Couples who feel they need the cash flow today will generally opt for a traditional IRA, which allows a tax deduction against current income. You pay tax on the amount your account has earned over the years only when you withdraw the money. The thinking is that in retirement, you'll probably be in a lower tax bracket than you were in when you made the contributions. Although you don't get a tax deduction on your current income with a Roth, you pay no tax when you withdraw money from your account in retirement.

Still, compared with the amount of money many working people are able to save through 401(k)s and other employer-sponsored plans, an IRA may not provide much of a cushion if something happens to your husband. If you're a stay-at-home spouse and worried about having enough to live on, in addition to your Roth or traditional IRA, you might also want to consider a taxable retirement savings account. Even though it will give you no tax benefits, it will be extra savings for your retirement and could well come in handy when neither you nor your spouse are working.

Whichever route you and your husband choose, "it's important for a nonworking spouse to build up assets in her own name," Adam says. "Too often, a woman quits her job, or doesn't work, and the couple fills up the husband's retirement to the max. She isn't using her job skills. Her work experience gets outdated. Not every marriage is happy and lasts forever, they get divorced -- and she's left with zippo. I see it all the time." Adam recommends funding the nonworking spouse's retirement along the way, rather than having to take a lump sum distribution in the event of divorce.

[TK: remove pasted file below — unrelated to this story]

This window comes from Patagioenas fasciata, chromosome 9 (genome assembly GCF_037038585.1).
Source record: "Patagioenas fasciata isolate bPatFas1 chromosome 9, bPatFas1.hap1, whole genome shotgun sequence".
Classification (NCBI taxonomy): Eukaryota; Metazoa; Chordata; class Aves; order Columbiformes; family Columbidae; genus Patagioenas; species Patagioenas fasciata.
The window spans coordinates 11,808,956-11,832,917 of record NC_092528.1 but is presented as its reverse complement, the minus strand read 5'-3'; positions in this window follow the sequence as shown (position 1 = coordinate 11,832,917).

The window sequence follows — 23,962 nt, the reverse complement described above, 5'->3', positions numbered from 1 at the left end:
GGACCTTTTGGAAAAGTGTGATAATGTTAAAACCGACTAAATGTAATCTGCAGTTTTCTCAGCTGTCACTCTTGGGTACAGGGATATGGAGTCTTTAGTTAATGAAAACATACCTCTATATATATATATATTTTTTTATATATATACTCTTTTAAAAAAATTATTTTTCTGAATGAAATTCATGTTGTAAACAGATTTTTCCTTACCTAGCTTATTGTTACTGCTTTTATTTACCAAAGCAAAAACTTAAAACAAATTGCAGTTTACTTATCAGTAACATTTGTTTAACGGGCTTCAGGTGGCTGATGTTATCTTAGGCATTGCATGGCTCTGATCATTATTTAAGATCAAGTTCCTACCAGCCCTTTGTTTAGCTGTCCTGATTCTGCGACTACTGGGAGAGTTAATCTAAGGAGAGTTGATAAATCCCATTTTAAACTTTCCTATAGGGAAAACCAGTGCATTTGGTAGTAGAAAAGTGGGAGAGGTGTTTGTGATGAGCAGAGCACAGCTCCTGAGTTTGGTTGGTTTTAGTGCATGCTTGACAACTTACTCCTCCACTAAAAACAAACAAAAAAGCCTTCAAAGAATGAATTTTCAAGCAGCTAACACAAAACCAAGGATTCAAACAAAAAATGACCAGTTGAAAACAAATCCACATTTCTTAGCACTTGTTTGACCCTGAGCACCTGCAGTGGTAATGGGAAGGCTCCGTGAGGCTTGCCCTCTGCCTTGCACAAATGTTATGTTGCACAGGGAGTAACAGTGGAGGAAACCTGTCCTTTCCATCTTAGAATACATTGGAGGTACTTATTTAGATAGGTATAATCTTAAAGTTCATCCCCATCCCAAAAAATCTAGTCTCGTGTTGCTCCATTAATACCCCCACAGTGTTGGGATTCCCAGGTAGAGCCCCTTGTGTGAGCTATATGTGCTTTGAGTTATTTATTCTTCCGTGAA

Broader options are available if you or your spouse is a small-business owner. One way to beef up the retirement savings of a nonworking spouse or a domestic partner is to hire the spouse as an employee and set up a SIMPLE retirement plan. A SIMPLE plan (Saving Incentive Match Plans for Employees) allows employees to contribute up to $6,000 pretax to an account that can then be matched up to 3% of salary by the employer.

This arrangement would let the spouse or partner save a much larger chunk of money than he or she would otherwise -- but the spouse would have to work for the business. "Most of my clients who own small businesses are doing more than the spousal IRA," says Doug Stives, a CPA and partner at Wiss & Co. in Red Bank, N.J.

"Typically, they put the spouse on the payroll -- she has to work, and you have to pay wages commensurate with her experience -- then she's eligible for a SIMPLE." You can have a SIMPLE even you work part-time. If you decide to go that route, you'll save yourself considerable domestic strife if you clearly define at the beginning what the spouse's duties are for the company and what schedule he or she works.

Saving for retirement isn't easy. It usually comes as an afterthought -- after the rent, the groceries, credit cards, car payments, and college saving. Like everyone else, one-income couples should balance spending and saving, but they also need to be mindful of the balance of assets between spouses. In the wake of September 11, it's clear: Couples should save for retirement in the name of both spouses to make the most of the available tax advantages -- and to provide an added measure of security in increasingly unpredictable times.

By Katie Starr